The boundary between ‘high’ culture and ‘popular’ culture is neither hermetic nor stable. A wide-spread mechanism of a reception strongly influenced by structuralism and post-modernism has led to the amplification and acceleration of cultural production between these two poles. Relying on a decidedly theoretical approach, this volume offers a broad perspective transgressing linguistic, cultural, temporal, and media borders.
Reflections and perspectives on the relationship between ‘high’ and ‘popular’ culture are the subject of the thirteen articles collected here. Side by side with theoretical approaches, case studies covering classical and Heavy Metal music, TV series and pornographic films, zombies and ‘Creature Features’, philosophically infused comics and popular lexicography, professional wrestling and hypertext literature pave the way to a contemporary aesthetics.
Keyvan Sarkhosh and Paul Ferstl:
Introduction: Popular Culture in the Field of ‘Undercomplexity’ and ‘Imbalanced Coding’ Moritz Baßler:
“New Standards of Beauty and Style and Taste”. Expanding the Concept of Camp Achim Hölter: Doppelte Optik
and lange Ohren –
Notes on the Aesthetic Compromise Marion Wittfeld:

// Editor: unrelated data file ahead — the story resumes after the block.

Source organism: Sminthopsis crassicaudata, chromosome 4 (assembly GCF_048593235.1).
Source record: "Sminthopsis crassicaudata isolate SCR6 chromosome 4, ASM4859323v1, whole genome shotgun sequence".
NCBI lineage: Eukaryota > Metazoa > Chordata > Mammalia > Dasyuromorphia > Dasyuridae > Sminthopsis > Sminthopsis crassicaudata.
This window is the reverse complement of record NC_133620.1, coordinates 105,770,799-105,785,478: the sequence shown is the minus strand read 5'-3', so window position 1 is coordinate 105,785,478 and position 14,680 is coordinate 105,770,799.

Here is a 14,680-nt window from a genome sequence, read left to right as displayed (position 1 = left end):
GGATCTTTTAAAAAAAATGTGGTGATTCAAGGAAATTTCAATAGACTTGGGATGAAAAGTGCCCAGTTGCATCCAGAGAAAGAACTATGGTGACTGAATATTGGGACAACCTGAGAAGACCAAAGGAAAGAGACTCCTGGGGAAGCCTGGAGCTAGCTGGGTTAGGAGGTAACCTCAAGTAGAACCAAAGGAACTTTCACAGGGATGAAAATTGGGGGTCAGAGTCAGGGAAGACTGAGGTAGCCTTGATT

“Wartime Entertainment”: Press Instructions of the NS Propaganda Ministry on Literary Texts in Magazines Norbert Bachleitner:
Literary Field or “Digital Soup”? Literature in the Internet Keyvan Sarkhosh:
»Sick, sick, sick«? Pornography, Disgust, and the Limit Values of Aesthetics Daniel Syrovy:
Sharks, Spiders, Locusts, Bats, and Rats: Thoughts Toward the Morphology of Creature Features
Appropriating the Undead: Zombies Outside the Horror Genre Stefan Tetzlaff:
Narrative Devices in Contemporary Animated Series, or: Why Family Guy
Does not Copy The Simpsons
Wrestling with Narratives: Reflections on the Montréal Screwjob
Esteban Sanchino Martinez:
The Logic of Metallica out of the Spirit of the Drastic: Reflections on Serious Writing in Popular Culture Ulrich Meurer:
Becoming Line: On Some Features of Philosophy in Salut, Deleuze!
Alphabetical Writing between Information, Entertainment, and Experiment. Playful Variations of Lexicography in High and Popular Culture Notes on Contributors